This fantastic article covers the same issue in HLSL and coins the term “buffer zoo”. I believe graphics APIs and shading languages have an issue with “concept zoos” more broadly: Arrays of descriptor versus array images, “buffer textures”, inout parameters, the various weird memory layout rules, the distinction between uniform and buffer storage, the failed experiment of pipeline stages like geometry shaders, …

All these things deserve to be either nuked from orbit or at least hidden from view. Their occasional niche usefulness isn’t worth spending the considerable amount of mental bandwidth that gets dedicated to them. These issues are not worth polluting the minds of the vast majority of graphics programmers with.

3. Shading languages as DSLs

Fundamentally, shading languages are (1) domain-specific languages that (2) are C-like in syntax and semantics.

Domain specific languages are great, and they’re also inevitable. Writing vertex and fragment shaders is a task that is incredibly well-suited to having a DSL designed for it, and GLSL and it’s brethren have been very successful at showing that.

Beyond the conventional graphics pipeline, a number of things like vector and matrix math, opaque image types and subgroup intrinsics are uniquely relevant for GPU programming in general and having first-class support for these things is very important.

The sticking point for me is how the typical shading language is constructed. The ones cited early are all external domain-specific languages, meaning their grammar, syntax, semantics and type system are all bespoke and exist independently of other languages, such as what you will use in the CPU portion of your application.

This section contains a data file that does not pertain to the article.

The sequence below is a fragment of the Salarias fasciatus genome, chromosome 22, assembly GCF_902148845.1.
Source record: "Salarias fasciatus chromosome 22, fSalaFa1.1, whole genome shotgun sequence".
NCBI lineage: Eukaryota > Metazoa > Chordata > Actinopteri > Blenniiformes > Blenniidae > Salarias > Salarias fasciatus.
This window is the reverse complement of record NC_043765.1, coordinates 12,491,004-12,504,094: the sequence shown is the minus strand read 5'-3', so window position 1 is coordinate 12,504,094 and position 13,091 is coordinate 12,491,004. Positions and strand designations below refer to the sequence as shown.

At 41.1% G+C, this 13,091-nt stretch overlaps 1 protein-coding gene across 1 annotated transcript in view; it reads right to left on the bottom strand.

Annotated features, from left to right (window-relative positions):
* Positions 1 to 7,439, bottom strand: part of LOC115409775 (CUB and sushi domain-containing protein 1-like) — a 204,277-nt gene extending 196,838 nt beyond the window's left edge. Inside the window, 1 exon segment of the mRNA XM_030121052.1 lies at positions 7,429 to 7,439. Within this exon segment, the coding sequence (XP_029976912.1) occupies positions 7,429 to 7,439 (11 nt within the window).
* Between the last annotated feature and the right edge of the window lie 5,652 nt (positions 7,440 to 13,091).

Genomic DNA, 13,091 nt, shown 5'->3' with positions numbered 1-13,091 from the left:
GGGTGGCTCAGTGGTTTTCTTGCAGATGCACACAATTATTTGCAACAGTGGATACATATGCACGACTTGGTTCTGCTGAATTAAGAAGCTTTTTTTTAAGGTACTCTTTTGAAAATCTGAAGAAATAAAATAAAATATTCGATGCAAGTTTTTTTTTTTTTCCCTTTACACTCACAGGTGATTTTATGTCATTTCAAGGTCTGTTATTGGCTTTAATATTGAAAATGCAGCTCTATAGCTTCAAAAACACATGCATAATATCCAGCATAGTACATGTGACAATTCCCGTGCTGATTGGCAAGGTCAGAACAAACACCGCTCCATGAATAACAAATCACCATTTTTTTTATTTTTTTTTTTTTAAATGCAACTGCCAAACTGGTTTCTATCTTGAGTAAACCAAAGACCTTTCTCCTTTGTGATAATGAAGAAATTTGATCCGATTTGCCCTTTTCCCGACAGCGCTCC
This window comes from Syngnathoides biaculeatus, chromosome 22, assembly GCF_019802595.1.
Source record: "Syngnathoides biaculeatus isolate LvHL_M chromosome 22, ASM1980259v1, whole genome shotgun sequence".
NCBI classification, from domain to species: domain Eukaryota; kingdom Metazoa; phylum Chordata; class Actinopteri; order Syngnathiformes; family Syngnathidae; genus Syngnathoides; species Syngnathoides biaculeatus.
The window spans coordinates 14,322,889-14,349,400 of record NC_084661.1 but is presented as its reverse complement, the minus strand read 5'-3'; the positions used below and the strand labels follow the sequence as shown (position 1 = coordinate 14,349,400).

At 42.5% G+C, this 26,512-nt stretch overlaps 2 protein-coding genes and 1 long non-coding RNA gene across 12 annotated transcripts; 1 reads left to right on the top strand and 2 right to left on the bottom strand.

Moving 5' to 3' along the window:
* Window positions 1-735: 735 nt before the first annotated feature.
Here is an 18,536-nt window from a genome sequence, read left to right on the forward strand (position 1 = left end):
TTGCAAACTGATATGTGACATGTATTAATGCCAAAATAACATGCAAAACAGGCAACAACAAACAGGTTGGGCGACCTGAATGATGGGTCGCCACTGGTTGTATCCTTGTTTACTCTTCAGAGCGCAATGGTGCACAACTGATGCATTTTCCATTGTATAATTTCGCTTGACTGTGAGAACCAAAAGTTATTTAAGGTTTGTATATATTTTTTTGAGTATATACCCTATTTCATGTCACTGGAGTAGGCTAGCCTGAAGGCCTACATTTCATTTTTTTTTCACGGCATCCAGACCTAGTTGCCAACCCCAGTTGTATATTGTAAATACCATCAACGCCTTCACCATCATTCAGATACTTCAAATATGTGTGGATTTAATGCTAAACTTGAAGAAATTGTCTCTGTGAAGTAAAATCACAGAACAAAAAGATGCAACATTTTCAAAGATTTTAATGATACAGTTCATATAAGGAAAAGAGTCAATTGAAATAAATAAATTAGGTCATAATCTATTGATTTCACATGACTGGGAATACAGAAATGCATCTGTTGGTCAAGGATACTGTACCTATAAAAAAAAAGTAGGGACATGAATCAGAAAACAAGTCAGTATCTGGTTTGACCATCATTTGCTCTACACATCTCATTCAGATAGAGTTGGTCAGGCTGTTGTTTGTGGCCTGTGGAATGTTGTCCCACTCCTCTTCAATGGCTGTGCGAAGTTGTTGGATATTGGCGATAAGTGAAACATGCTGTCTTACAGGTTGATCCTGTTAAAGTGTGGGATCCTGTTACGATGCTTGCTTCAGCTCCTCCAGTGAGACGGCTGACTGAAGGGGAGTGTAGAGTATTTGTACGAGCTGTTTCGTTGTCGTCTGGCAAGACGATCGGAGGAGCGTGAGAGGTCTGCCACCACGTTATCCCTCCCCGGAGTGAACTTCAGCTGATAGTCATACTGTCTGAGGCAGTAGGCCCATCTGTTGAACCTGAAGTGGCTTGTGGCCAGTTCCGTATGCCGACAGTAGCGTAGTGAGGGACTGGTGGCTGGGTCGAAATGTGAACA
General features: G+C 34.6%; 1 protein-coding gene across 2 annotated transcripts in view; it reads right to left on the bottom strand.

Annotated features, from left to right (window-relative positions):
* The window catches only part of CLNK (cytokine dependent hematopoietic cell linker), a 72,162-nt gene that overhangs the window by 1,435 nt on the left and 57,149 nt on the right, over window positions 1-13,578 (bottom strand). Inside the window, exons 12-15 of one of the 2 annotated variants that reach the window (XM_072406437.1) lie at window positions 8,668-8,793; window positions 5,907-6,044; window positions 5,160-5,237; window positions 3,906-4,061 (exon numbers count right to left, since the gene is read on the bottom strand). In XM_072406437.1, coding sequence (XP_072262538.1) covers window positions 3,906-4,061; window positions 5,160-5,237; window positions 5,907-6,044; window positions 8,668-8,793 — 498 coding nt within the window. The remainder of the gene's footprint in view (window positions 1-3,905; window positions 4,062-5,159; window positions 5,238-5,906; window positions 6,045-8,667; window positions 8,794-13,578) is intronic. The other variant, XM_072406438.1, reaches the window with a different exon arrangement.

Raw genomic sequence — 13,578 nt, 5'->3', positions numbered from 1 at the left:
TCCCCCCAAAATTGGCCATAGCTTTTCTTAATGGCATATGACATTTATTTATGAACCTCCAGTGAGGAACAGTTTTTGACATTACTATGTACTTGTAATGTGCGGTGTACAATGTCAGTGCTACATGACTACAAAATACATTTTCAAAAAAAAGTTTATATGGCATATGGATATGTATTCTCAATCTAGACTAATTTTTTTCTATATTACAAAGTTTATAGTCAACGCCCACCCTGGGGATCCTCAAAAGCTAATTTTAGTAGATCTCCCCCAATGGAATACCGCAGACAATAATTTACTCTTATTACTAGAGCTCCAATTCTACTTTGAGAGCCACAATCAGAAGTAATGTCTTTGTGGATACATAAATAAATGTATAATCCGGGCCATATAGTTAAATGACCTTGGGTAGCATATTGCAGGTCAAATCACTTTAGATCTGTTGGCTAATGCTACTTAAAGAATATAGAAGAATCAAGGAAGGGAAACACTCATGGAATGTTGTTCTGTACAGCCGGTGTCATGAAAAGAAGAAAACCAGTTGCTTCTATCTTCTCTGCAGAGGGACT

Unfortunately that means these languages are duplicating effort to create and maintain entire compilers that are only useful for this one task. It also means that expanding the scope of shading languages means doing a lot of work to replicate and compete with existing general-purpose languages.

As the rest of this article made already very clear, I’m not impressed with the showing so far, but more fundamentally I don’t think we should!

Embedded DSLs are better than External DSLs

The alternative to external DSLs are embedded domain-specific languages: where you take a general-purpose language such as C++, Rust or Scala and you write a library of abstractions and intrinsics that model whatever the domain is and let the programmer express their ideas just as naturally.

The benefits of embedded DSLs are enormous: established general-purpose languages are stable and well-maintained, and many of them offer powerful enough language features that inventing custom syntax can be done without touching their parser or type system.